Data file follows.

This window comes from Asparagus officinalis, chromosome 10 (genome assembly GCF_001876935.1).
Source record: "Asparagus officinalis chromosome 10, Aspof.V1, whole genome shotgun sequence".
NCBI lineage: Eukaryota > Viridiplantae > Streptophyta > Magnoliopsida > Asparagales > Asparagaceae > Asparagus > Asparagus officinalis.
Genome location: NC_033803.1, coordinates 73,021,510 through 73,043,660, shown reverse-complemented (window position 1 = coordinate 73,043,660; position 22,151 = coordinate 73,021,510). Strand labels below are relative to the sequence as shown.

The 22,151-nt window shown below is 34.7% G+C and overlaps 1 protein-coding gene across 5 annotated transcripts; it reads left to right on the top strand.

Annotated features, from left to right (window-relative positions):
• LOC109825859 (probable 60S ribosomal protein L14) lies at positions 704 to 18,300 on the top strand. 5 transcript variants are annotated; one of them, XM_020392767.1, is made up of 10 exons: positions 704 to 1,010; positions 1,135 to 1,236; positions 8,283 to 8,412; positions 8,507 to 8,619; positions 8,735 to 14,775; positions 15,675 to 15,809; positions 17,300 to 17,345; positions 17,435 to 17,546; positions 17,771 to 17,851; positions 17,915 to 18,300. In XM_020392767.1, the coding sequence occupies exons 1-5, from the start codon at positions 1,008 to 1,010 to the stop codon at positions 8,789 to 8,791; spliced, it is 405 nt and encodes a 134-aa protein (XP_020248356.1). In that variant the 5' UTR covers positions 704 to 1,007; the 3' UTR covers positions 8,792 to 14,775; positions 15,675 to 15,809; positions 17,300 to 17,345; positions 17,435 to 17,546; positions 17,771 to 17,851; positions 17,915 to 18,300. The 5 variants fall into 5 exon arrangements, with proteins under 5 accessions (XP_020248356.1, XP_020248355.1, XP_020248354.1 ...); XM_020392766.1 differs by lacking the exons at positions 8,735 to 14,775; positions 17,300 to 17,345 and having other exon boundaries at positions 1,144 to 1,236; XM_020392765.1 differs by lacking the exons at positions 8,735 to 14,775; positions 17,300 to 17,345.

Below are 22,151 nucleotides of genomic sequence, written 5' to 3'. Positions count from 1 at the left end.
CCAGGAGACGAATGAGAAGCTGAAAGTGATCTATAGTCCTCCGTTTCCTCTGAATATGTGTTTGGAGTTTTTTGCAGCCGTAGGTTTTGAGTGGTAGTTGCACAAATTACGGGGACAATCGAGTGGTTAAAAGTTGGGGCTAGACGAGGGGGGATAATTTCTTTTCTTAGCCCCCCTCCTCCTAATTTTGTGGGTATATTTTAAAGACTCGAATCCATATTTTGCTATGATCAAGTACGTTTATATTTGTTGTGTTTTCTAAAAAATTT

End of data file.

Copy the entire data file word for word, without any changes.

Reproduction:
This window comes from Asparagus officinalis, chromosome 10 (genome assembly GCF_001876935.1).
Source record: "Asparagus officinalis chromosome 10, Aspof.V1, whole genome shotgun sequence".
NCBI lineage: Eukaryota > Viridiplantae > Streptophyta > Magnoliopsida > Asparagales > Asparagaceae > Asparagus > Asparagus officinalis.
Genome location: NC_033803.1, coordinates 73,021,510 through 73,043,660, shown reverse-complemented (window position 1 = coordinate 73,043,660; position 22,151 = coordinate 73,021,510). Strand labels below are relative to the sequence as shown.

The 22,151-nt window shown below is 34.7% G+C and overlaps 1 protein-coding gene across 5 annotated transcripts; it reads left to right on the top strand.

Annotated features, from left to right (window-relative positions):
• LOC109825859 (probable 60S ribosomal protein L14) lies at positions 704 to 18,300 on the top strand. 5 transcript variants are annotated; one of them, XM_020392767.1, is made up of 10 exons: positions 704 to 1,010; positions 1,135 to 1,236; positions 8,283 to 8,412; positions 8,507 to 8,619; positions 8,735 to 14,775; positions 15,675 to 15,809; positions 17,300 to 17,345; positions 17,435 to 17,546; positions 17,771 to 17,851; positions 17,915 to 18,300. In XM_020392767.1, the coding sequence occupies exons 1-5, from the start codon at positions 1,008 to 1,010 to the stop codon at positions 8,789 to 8,791; spliced, it is 405 nt and encodes a 134-aa protein (XP_020248356.1). In that variant the 5' UTR covers positions 704 to 1,007; the 3' UTR covers positions 8,792 to 14,775; positions 15,675 to 15,809; positions 17,300 to 17,345; positions 17,435 to 17,546; positions 17,771 to 17,851; positions 17,915 to 18,300. The 5 variants fall into 5 exon arrangements, with proteins under 5 accessions (XP_020248356.1, XP_020248355.1, XP_020248354.1 ...); XM_020392766.1 differs by lacking the exons at positions 8,735 to 14,775; positions 17,300 to 17,345 and having other exon boundaries at positions 1,144 to 1,236; XM_020392765.1 differs by lacking the exons at positions 8,735 to 14,775; positions 17,300 to 17,345.

Below are 22,151 nucleotides of genomic sequence, written 5' to 3'. Positions count from 1 at the left end.
CCAGGAGACGAATGAGAAGCTGAAAGTGATCTATAGTCCTCCGTTTCCTCTGAATATGTGTTTGGAGTTTTTTGCAGCCGTAGGTTTTGAGTGGTAGTTGCACAAATTACGGGGACAATCGAGTGGTTAAAAGTTGGGGCTAGACGAGGGGGGATAATTTCTTTTCTTAGCCCCCCTCCTCCTAATTTTGTGGGTATATTTTAAAGACTCGAATCCATATTTTGCTATGATCAAGTACGTTTATATTTGTTGTGTTTTCTAAAAAATTT